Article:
"Hank Charles Carter is now a youth of fifteen years of age. His pattern of living consists of a number of violations of the law. "The two charges in the petition were committed with a weapon in an aggressive manner, and caused the death of one boy, and seriously wounded the other. The Court finds that the offenses alleged to have been committed were so serious as to threaten the safety and protection of the community. "The Court finds that Hank Charles Carter is not a proper and fit subject to *31 be handled within Sections 211.011 to 211.431 R.S.Mo.1957 for the reasons that Hank Charles Carter is a large, sophisticated young man; that most of his encounters with the law seem to be in company with his father; that Hank has not been able to establish any relationship with the school, e. g., in the Adams Elementary School he had been suspended because of restlessness, inattention, refusal to do work, slipping out of his seat and out of school, smoking, fighting with children, poor attendance, wandering the streets. Often he was transferred to another elementary school; he was again suspended for beating up a smaller boy; cannot follow school rules, disruptive in classroom, i. e., hits, shoves and trips other children. Later, in high school he was suspended for non-attendance and refusal to work; that his referrals are all of an aggressive, assaultive nature threatening not only various individuals, but also the public peace; that Hank Charles Carter is in need of strict, long term, stern controls and structure, in excess of resources available under the Juvenile Code of the State of Missouri."

Upon the finding so made the cause was dismissed and certified to the Circuit Court for Criminal Causes to the end that Hank Carter be prosecuted under the general law.

Hank Carter was at all times represented by counsel. At the hearing on November 19 counsel objected to the hearing on the theory that his client was denied due process of law in that he was placed in double jeopardy. His contention is that the first part of the hearing was limited to a trial as a juvenile and the second went further into the question of whether or not the subject should be tried under the general criminal law. Since the court reached the finding and conclusion that Hank Carter should be so tried, it is contended here that he is placed in double jeopardy and this court should remand the cause to the Juvenile Court for adjudication and final disposition.

On this question of double jeopardy we are cited to Waller v. Florida, 397 U.S. 387, 90 S. Ct. 1184, 25 L. Ed. 2d 435. That case simply held that one tried in a municipal court could not again be tried in a state court for the identical offense. In such a situation the separate sovereignty theory did not apply. We are further cited to Ashe v. Swenson, 397 U.S. 436, 90 S. Ct. 1189, 25 L. Ed. 2d 469. There the court stated at 1. c. 446, 90 S.Ct. at 1195:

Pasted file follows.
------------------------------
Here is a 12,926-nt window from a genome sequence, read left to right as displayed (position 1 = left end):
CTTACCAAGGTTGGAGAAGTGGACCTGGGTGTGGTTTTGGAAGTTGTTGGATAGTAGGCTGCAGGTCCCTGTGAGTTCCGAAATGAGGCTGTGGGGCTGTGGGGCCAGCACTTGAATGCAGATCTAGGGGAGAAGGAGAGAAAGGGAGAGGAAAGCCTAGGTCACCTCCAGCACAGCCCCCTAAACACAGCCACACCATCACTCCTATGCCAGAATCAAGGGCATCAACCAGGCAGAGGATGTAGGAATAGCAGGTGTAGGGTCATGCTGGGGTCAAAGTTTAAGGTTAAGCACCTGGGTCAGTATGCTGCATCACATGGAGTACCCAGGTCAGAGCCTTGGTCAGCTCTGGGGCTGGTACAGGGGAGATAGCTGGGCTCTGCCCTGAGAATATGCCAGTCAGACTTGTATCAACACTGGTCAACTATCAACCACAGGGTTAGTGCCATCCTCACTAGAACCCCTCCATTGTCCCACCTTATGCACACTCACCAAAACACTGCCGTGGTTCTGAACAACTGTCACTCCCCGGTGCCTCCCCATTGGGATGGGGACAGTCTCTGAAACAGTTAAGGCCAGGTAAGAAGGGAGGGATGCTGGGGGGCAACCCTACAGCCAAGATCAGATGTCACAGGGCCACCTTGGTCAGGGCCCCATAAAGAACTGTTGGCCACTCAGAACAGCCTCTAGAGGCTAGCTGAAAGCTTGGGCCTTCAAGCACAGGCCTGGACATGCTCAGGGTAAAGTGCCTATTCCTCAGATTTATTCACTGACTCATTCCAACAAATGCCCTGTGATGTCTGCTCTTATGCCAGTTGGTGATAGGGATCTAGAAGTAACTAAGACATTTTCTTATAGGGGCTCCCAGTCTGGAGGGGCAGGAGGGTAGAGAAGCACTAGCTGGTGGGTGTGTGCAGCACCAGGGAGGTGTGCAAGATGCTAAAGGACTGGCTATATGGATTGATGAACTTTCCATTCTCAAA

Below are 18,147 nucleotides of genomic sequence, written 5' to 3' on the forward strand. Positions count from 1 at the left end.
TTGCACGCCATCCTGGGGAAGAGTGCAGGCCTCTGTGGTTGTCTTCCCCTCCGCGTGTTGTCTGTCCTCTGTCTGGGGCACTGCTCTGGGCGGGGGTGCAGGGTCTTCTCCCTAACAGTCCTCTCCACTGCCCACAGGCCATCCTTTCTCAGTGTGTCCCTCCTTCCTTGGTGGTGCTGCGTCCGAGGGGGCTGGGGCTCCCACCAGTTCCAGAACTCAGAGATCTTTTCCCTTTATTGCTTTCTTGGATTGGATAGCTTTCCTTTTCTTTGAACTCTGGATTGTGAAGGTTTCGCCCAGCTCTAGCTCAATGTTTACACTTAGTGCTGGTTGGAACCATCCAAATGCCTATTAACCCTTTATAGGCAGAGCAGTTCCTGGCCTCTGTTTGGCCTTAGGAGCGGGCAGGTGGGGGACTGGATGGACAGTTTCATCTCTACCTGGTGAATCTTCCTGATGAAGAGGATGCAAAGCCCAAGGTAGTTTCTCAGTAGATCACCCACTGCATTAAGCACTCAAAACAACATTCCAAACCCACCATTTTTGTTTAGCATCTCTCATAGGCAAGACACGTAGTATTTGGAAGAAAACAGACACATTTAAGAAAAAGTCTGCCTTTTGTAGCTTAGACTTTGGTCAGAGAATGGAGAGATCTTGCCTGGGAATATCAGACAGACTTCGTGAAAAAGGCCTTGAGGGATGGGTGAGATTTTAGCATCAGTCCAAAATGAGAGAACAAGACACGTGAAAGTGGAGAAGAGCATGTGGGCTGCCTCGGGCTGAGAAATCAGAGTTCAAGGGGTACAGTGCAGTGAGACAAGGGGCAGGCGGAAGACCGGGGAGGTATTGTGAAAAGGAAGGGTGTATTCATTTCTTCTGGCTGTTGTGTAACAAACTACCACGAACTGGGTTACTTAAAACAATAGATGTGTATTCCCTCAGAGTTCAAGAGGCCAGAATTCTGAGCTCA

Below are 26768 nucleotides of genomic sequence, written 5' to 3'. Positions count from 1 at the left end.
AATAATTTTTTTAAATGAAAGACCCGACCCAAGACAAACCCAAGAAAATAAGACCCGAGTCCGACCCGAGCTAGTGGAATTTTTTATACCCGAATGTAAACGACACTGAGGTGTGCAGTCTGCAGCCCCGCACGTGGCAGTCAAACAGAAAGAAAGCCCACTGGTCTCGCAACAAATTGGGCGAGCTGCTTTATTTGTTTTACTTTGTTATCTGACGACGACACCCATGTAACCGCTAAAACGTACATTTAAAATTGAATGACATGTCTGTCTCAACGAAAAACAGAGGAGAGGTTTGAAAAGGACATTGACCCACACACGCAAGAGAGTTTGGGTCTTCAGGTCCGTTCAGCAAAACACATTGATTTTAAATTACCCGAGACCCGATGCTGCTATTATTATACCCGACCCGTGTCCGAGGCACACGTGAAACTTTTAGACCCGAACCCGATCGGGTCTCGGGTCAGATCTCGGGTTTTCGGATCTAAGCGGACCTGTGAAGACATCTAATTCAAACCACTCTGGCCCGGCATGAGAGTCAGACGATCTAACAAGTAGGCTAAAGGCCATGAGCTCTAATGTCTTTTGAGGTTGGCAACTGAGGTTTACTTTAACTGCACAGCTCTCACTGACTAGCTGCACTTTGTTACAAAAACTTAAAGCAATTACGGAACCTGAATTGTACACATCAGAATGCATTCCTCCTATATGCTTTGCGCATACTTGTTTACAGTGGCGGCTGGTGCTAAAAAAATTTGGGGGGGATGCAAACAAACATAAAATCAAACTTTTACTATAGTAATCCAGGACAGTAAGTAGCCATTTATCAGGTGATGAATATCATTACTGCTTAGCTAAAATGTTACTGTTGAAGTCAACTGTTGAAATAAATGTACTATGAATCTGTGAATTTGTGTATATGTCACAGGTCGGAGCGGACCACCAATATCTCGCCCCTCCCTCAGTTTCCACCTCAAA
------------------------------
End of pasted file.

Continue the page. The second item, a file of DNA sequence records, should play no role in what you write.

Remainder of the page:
"The question is not whether Missouri could validly charge the petitioner with six separate offenses for the robbery of the six poker players. It is not whether he could have received a total of six punishments if he had been convicted in a single trial of robbing the six victims. It is simply whether, after a jury determined by its verdict that the petitioner was not one of the robbers, the State could constitutionally hale him before a new jury to litigate that issue again."

It concluded that to do so would constitute double jeopardy.

We do not find these cases in point for we are not here dealing with an adversary criminal trial but with a trial on a petition of the Juvenile Court for an inquiry into the conduct of Hank Carter as required by § 211.011 through § 211.431, RSMo 1959, V. A.M.S. Section 211.011 sets forth the purpose of the law, which is:

"The purpose of sections 211.011 to 211.431 is to facilitate the care, protection and discipline of children who come within the jurisdiction of the juvenile court. * * *."

Embraced within the sections mentioned in the petition is § 211.071 which provides:

"In the discretion of the judge of the juvenile court, when any petition under sections 211.011 to 211.431 alleges that a child of the age of fourteen years or older has committed an offense which would be a felony if committed by an adult, * * * the petition may be dismissed and such child or minor may be *32 prosecuted under the general law, whenever the judge after receiving the report of the investigation required by sections 211.011 to 211.431 and hearing evidence finds that such child or minor is not a proper subject to be dealt with under the provisions of sections 211.011 to 211.431."

In support of the contention that the appellant was placed in double jeopardy by the second hearing on the case, we are cited to Application of Gault, 387 U.S. 1, 87 S. Ct. 1428, 18 L. Ed. 2d 527; Kent v. United States, 383 U.S. 541, 86 S. Ct. 1045, 16 L. Ed. 2d 84; Gallegos v. Colorado, 370 U.S. 49, 82 S. Ct. 1209, 8 L. Ed. 2d 325; and In re Winship, 397 U.S. 358, 90 S. Ct. 1068, 25 L. Ed. 2d 368. None of these cases deal with a question of double jeopardy. Gault deals with a right of a juvenile to assistance of counsel, a full and fair hearing coupled with the privilege against self-incrimination. Kent is focused upon the failure of the trial court to conduct a hearing on the waiver of Juvenile Court jurisdiction. Gallegos deals with the improper use of the confession, and Winship treats of the quantum of proof required.

This court, In re in Interest of T____ G____, Mo.App., 455 S.W.2d 3, while dealing with a right of appeal from a juvenile court, dealt at some length on juvenile procedures. In Jefferson v. State, Mo., 442 S.W.2d 6, the Missouri Supreme Court discusses and analyzes Kent and Gault and their impact on juvenile procedure. We will not therefore restate that which has been well stated before. It should be noted, however, that in Kent v. United States, supra, 383 U.S. 1. c. 562, 86 S. Ct. at 1057, the United States Supreme Court stated:

"We do not mean by this to indicate that the hearing to be held must conform with all of the requirements of a criminal trial or even of the usual administrative hearing; but we do hold that the hearing must measure up to the essentials of due process and fair treatment."

It was also stated in Gault, supra, 387 U.S. 1, 87 S. Ct. 1. c. 1443, that the court was not ruling upon "* * * the question whether ordinary due process requirements must be observed with respect to hearings to determine the disposition of the delinquent child."

Counsel reaches his contention that his client is in double jeopardy on the theory that the two hearings constituted separate trials. The error of the conclusion rests upon an error in the premise. There was but one proceeding before the court which presented two questions. First, the court was required to determine the status of Carter and second, whether or not Carter should be dealt with as a juvenile or certified for trial under the general law. It may be, perhaps, that the hearings were somewhat lacking in orderly procedure but they were long hearings and thorough. The child was accorded every aid provided by law to adult offenders and the judgment reached was unquestionably correct.

Judgment is affirmed.

BRADY, P. J., and DOWD, J., concur.

This site is protected by reCAPTCHA and the Google Privacy Policy and Terms of Service apply.